MBMI, Zeta Phi Beta raise awareness with Black AIDS Day

The organizations hosted multiple events Tuesday.

In light of the phrase "Knowledge is key," the Mizzou Black Men's Initiative and Zeta Phi Beta Sorority Inc. set out to educate students about sexually transmitted diseases.

In honor of National Black HIV/AIDS Awareness Day on Tuesday, these two organizations partnered for the second year to host Black AIDS Day 2012, a day of events designed to raise awareness of the issue.

"It's a very important conversation that needs to be had, especially amongst college students, because a lot of times, (people think) college students are the fearless, invincible ones on the planet, and nothing's going to happen to us," MBMI coordinator Marcus Mayes said. "But that's not the case. We still have to be responsible and make good choices."

Each of the four events involved the greater than sign as a result of working with the Greater Than AIDS movement.

"They provided us with a lot of educational materials — stickers, buttons, wristbands," Marcus said. "But just in reviewing everything that they're doing, it really seemed like a perfect fit to adopt some of their things and utilize them to promote awareness."

During "Knowledge > Ignorance," students passed out information from 11 a.m. to 3 p.m. at the MU Student Center. Around noon, some students performed in a vocal and visual demonstration, projecting facts about HIV/AIDS and forming a human greater than sign.

"Everybody enjoyed it," Mayes said. "Actually, a lot of people who saw it ended up coming up to the table to find out more information about what we were doing and getting tested."

"Knowing > Never" occurred simultaneously on the second floor of the student center. The organizations worked with Rain of Central Missouri and the Columbia Health Department to provide free HIV testing. A total of 103 people were tested, surpassing the goal of 75.

MBMI Membership Committee member Donald Gilliam, who got tested Tuesday, said he thinks it's important for people to undergo HIV testing to know their status. He also said he doesn't think people realize how confidential the testing process is.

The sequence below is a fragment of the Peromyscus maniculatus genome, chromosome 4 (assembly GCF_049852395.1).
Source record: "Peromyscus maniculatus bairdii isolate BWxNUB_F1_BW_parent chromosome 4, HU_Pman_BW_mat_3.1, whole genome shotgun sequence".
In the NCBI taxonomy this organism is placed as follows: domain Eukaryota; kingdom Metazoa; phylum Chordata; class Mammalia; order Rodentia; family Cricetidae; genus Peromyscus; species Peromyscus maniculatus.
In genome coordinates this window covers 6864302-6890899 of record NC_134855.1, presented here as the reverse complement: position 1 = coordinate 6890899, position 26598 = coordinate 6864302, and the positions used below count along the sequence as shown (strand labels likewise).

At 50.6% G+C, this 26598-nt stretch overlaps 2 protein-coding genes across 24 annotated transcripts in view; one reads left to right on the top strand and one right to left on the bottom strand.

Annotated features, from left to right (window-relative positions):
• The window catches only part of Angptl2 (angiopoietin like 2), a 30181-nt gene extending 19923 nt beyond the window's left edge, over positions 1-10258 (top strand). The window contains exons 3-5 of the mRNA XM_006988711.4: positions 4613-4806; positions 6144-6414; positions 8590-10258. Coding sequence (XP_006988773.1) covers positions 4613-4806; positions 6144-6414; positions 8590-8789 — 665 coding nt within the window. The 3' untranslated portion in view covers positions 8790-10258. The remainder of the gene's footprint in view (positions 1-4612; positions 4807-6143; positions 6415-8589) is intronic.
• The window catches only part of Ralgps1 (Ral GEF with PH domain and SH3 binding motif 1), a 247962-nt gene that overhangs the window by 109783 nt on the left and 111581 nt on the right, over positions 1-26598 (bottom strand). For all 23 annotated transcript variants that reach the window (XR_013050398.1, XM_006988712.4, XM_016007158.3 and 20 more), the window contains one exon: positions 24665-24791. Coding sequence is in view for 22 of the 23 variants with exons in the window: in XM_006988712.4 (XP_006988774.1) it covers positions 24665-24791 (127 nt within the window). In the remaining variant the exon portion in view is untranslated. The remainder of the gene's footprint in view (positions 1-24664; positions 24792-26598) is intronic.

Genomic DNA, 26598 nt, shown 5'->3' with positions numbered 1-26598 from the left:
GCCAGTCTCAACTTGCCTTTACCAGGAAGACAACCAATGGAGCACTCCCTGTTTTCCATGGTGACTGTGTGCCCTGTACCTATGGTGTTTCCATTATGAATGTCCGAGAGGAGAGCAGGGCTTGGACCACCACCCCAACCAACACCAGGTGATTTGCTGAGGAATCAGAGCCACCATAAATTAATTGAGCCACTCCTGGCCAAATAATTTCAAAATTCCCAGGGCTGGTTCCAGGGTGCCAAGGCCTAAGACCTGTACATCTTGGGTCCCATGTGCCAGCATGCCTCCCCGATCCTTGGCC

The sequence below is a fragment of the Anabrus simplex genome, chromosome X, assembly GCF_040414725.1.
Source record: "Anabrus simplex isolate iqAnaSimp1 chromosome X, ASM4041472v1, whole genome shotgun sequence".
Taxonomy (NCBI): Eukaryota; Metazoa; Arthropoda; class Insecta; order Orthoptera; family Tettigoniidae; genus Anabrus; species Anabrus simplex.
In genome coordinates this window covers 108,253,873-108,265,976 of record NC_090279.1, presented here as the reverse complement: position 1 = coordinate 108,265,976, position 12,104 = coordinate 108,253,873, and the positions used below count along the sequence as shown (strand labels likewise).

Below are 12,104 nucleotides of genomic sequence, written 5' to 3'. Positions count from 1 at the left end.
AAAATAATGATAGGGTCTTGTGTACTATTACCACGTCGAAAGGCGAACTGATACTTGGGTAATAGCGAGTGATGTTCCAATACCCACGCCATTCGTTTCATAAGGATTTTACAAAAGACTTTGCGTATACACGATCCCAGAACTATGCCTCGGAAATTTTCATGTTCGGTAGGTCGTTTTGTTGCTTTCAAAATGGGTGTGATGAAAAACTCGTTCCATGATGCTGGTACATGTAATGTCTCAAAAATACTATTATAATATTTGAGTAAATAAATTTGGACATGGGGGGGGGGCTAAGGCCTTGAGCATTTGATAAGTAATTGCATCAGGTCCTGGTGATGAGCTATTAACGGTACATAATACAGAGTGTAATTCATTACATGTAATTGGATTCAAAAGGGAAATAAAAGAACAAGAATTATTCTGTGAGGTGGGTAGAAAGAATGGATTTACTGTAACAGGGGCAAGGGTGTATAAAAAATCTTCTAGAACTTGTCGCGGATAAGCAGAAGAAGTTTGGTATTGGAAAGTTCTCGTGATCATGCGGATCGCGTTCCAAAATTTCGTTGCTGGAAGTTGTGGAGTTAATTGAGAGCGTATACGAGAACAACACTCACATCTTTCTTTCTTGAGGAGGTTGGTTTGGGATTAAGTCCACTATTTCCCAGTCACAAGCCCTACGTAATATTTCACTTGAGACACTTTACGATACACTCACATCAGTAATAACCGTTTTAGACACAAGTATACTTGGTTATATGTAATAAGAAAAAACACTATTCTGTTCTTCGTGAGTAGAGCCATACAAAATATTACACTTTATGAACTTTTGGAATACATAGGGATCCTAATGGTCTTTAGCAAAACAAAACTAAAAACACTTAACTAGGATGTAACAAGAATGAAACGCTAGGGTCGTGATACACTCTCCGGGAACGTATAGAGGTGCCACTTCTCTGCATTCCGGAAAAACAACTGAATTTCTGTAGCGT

"People may know that you went if you wore the button afterward or have the band-aid, but it's really personal and individual," Gilliam said. "I know a lot of people don't want to go because (they think) it's out in the open, but it was really private."

"Speaking > Silence," held at 7 p.m. in the Gaines/Oldham Black Culture Center, featured a discussion with guest speaker Jannis Evans, African-American HIV/AIDS emergency response coordinator for the Department of Health and Senior Services.

"It was very enlightening and just makes you take a step back and think a little bit more about the epidemic and how it's affecting not only people worldwide, but in the states," Mayes said.

The final event, "United > Divided" was supposed to be a candlelight vigil to remember those who have been affected by HIV/AIDS, but it was canceled due to inclement weather. Attendees instead had a moment of silence inside the center immediately following "Speaking > Silence."

Mayes said he thinks HIV/AIDS is a topic that needs to be brought to attention.

"When you think about HIV/AIDS, the first thing you think is Africa or places overseas, but it's growing rapidly here in the states," Mayes said. "It's not going away, so just being able to get educated and get reminded about things like that, I feel, are important."

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